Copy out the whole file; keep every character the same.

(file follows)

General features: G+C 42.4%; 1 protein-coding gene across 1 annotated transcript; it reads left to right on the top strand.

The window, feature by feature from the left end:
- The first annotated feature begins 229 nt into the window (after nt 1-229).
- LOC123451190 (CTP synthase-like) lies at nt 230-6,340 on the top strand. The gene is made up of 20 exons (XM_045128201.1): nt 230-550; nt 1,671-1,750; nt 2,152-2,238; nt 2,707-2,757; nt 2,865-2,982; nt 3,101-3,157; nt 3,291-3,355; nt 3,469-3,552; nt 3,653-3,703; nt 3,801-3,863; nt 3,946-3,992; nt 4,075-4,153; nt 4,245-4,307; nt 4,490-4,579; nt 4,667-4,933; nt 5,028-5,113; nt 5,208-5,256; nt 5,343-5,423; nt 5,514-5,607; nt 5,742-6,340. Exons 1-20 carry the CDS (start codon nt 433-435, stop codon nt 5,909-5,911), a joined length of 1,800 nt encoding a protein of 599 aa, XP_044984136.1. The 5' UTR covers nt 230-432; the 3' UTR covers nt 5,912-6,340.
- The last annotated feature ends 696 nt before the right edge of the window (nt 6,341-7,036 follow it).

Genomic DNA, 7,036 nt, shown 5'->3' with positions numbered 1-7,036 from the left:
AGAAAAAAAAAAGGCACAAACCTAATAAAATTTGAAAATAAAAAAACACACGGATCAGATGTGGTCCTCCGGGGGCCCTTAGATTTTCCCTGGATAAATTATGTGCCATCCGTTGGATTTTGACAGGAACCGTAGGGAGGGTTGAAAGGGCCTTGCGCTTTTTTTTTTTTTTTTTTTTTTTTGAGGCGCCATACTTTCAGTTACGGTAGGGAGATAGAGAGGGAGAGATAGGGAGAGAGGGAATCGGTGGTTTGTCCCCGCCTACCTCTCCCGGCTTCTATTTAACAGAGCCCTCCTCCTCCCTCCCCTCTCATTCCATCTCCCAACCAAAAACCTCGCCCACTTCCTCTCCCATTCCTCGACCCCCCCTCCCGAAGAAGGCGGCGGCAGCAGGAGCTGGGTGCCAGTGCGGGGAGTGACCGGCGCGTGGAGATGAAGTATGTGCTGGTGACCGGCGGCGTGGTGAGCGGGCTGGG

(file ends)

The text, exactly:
General features: G+C 42.4%; 1 protein-coding gene across 1 annotated transcript; it reads left to right on the top strand.

The window, feature by feature from the left end:
- The first annotated feature begins 229 nt into the window (after nt 1-229).
- LOC123451190 (CTP synthase-like) lies at nt 230-6,340 on the top strand. The gene is made up of 20 exons (XM_045128201.1): nt 230-550; nt 1,671-1,750; nt 2,152-2,238; nt 2,707-2,757; nt 2,865-2,982; nt 3,101-3,157; nt 3,291-3,355; nt 3,469-3,552; nt 3,653-3,703; nt 3,801-3,863; nt 3,946-3,992; nt 4,075-4,153; nt 4,245-4,307; nt 4,490-4,579; nt 4,667-4,933; nt 5,028-5,113; nt 5,208-5,256; nt 5,343-5,423; nt 5,514-5,607; nt 5,742-6,340. Exons 1-20 carry the CDS (start codon nt 433-435, stop codon nt 5,909-5,911), a joined length of 1,800 nt encoding a protein of 599 aa, XP_044984136.1. The 5' UTR covers nt 230-432; the 3' UTR covers nt 5,912-6,340.
- The last annotated feature ends 696 nt before the right edge of the window (nt 6,341-7,036 follow it).

Genomic DNA, 7,036 nt, shown 5'->3' with positions numbered 1-7,036 from the left:
AGAAAAAAAAAAGGCACAAACCTAATAAAATTTGAAAATAAAAAAACACACGGATCAGATGTGGTCCTCCGGGGGCCCTTAGATTTTCCCTGGATAAATTATGTGCCATCCGTTGGATTTTGACAGGAACCGTAGGGAGGGTTGAAAGGGCCTTGCGCTTTTTTTTTTTTTTTTTTTTTTTTGAGGCGCCATACTTTCAGTTACGGTAGGGAGATAGAGAGGGAGAGATAGGGAGAGAGGGAATCGGTGGTTTGTCCCCGCCTACCTCTCCCGGCTTCTATTTAACAGAGCCCTCCTCCTCCCTCCCCTCTCATTCCATCTCCCAACCAAAAACCTCGCCCACTTCCTCTCCCATTCCTCGACCCCCCCTCCCGAAGAAGGCGGCGGCAGCAGGAGCTGGGTGCCAGTGCGGGGAGTGACCGGCGCGTGGAGATGAAGTATGTGCTGGTGACCGGCGGCGTGGTGAGCGGGCTGGG